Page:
Lastly, I am in the minority among local brewers in agreeing with you that we, Ontario in particular, are far behind our American craft beer cousins. We’re catching up, but way behind. One area we still seem to be lacking in is ‘beer geek culture’ and beer blogging. A large portion of the local variety are, affectionately, “Haters”. Know it all, snarky and can turn a phrase occasionally, but have no real knowledge of their subject, just opinion based seemingly formed to gain status and cred in their community. They have pallets adjusted to the molecular level and are polite to your face but vile when they get back to their key boards in their mothers basements. (ok that was a bit harsh and does not reflect all local beer geeks, but for far too many is scarily accurate).

    Keep the standards high and please feel free to reach out with questions to the subjects you write about. You would be surprised how much help you will get if you are open about your intentions and honest in your writings. Thoughtful criticism is amazing, but get’s muted when others just spew hate or nonsense.

    PS- Martyn, read any of the books available about wild fermentation in pre- WWI Belgian breweries and you’ll see Josh was bang on.

    Alan – November 4, 2012 1:30 PM
    Thanks for being a bit of a superior jerk yourself, Jason. Remind me to remind you of that if we should meet.

    If you take the chip off your should for a second – the one obstructing your view of the screen – you will see the comparison between the apparent monoculture of the grapes and the hidden complexity of the yeasts and other microbes, the things you are actually after. So, rather than being the thing you take me to be, I am expressing interest and support.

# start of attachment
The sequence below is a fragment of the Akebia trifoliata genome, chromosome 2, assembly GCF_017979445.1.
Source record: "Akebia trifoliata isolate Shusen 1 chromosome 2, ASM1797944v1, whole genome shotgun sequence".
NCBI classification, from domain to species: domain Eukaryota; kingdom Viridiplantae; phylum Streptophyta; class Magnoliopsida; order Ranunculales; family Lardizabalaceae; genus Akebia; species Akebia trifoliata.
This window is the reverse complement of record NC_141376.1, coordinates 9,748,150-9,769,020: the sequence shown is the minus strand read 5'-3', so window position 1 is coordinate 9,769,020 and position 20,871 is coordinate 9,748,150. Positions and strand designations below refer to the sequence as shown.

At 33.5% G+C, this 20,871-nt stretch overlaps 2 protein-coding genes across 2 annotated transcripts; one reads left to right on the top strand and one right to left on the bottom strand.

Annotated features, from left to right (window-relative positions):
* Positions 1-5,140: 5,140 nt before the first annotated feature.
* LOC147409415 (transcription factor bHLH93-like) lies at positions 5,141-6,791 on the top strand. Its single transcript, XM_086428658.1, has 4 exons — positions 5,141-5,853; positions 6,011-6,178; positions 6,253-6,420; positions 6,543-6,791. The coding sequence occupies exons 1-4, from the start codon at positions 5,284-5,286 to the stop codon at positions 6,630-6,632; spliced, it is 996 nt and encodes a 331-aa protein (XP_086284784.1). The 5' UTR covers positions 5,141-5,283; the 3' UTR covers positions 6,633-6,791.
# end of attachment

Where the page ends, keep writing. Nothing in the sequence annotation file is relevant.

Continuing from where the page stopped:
But thanks for being so off the mark and confirming only you yourself to be what you accuse others of being.

    Martyn Cornell – November 4, 2012 2:20 PM
    Jason, if you can point me to a book that says wild-fermented medieval brews would “quite frequently” be “mouldy sludge” where the writer is speaking with well-researched, verifiable authority, I would be fascinated.

    Mike Warner – November 4, 2012 2:58 PM
    While I don’t completely side with Jason (as a beer blogger I take offense to some of his comments, though it seems he is confusingly lumping beer geeks and bloggers together), I do agree that this is a poor article. It really bugs me when people complain about Ontario being behind the times, then a) don’t want to pay for beers that try to bring something new to the industry, and b) give this attitude of, “Well, that’s been done before, so who cares?” From your tone, it sounds like you hope the beer is a mess and you can say, “I told you so”

    Alan – November 4, 2012 3:15 PM
    So what, Mike? Why do you think I would care whether you thought a blog post is “a poor article” base on what bugs you? While we are at it why do you equate “not sold for twenty bucks a glass” with not paying? I can only assume you are functionally illiterate or just a blind booster from your comment but beside that – why do you think I care what bugs you?

    Jason Fisher – November 4, 2012 3:52 PM
    I knew I would regret writing to you. Tried to be accurate and constructive for the most part (yes it’s a little harsh about the bloggers and I took pains to say not ‘ALL” bloggers and geeks were like this, but enough are to stain the whole in general terms) and all I get back is crap.

    Any time you want to call me a jerk to my face Alan, any time. It’s clearly a bad post, your anger comes from you knowing and not being able to admit it.

    Haters gona hate.

    Alan – November 4, 2012 3:59 PM
    We’re done, Jason. Any other comments are just going to get unpublished, too, so don’t bother.

    [Later…] And now Mike, too. There is no obligation to accommodate the wrong and rude. Comment moderation now on.

    [Still Later…] Jason and I have emailed back and forth, I said I was sorry for saying he was a jerk and now we are going to make this relationship work. [*sniff*] I will write a proper post on this later this evening.